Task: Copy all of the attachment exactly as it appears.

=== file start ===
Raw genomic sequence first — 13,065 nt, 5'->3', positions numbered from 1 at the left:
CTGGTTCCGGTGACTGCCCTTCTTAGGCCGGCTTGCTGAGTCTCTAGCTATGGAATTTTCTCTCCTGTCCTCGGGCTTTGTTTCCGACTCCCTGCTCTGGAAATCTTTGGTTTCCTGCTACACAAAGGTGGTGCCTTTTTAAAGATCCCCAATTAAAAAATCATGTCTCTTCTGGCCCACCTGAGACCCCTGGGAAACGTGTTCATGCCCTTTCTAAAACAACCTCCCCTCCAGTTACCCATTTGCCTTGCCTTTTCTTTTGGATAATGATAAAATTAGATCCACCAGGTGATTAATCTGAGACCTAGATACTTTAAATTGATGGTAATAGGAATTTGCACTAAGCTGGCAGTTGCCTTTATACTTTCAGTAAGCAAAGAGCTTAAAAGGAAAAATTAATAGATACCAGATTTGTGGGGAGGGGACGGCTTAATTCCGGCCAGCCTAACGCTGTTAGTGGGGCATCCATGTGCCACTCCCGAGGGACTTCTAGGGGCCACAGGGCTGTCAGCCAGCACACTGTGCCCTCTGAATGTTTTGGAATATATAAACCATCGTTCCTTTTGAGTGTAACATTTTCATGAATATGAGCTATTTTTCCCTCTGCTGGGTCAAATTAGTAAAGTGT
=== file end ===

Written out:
Raw genomic sequence first — 13,065 nt, 5'->3', positions numbered from 1 at the left:
CTGGTTCCGGTGACTGCCCTTCTTAGGCCGGCTTGCTGAGTCTCTAGCTATGGAATTTTCTCTCCTGTCCTCGGGCTTTGTTTCCGACTCCCTGCTCTGGAAATCTTTGGTTTCCTGCTACACAAAGGTGGTGCCTTTTTAAAGATCCCCAATTAAAAAATCATGTCTCTTCTGGCCCACCTGAGACCCCTGGGAAACGTGTTCATGCCCTTTCTAAAACAACCTCCCCTCCAGTTACCCATTTGCCTTGCCTTTTCTTTTGGATAATGATAAAATTAGATCCACCAGGTGATTAATCTGAGACCTAGATACTTTAAATTGATGGTAATAGGAATTTGCACTAAGCTGGCAGTTGCCTTTATACTTTCAGTAAGCAAAGAGCTTAAAAGGAAAAATTAATAGATACCAGATTTGTGGGGAGGGGACGGCTTAATTCCGGCCAGCCTAACGCTGTTAGTGGGGCATCCATGTGCCACTCCCGAGGGACTTCTAGGGGCCACAGGGCTGTCAGCCAGCACACTGTGCCCTCTGAATGTTTTGGAATATATAAACCATCGTTCCTTTTGAGTGTAACATTTTCATGAATATGAGCTATTTTTCCCTCTGCTGGGTCAAATTAGTAAAGTGT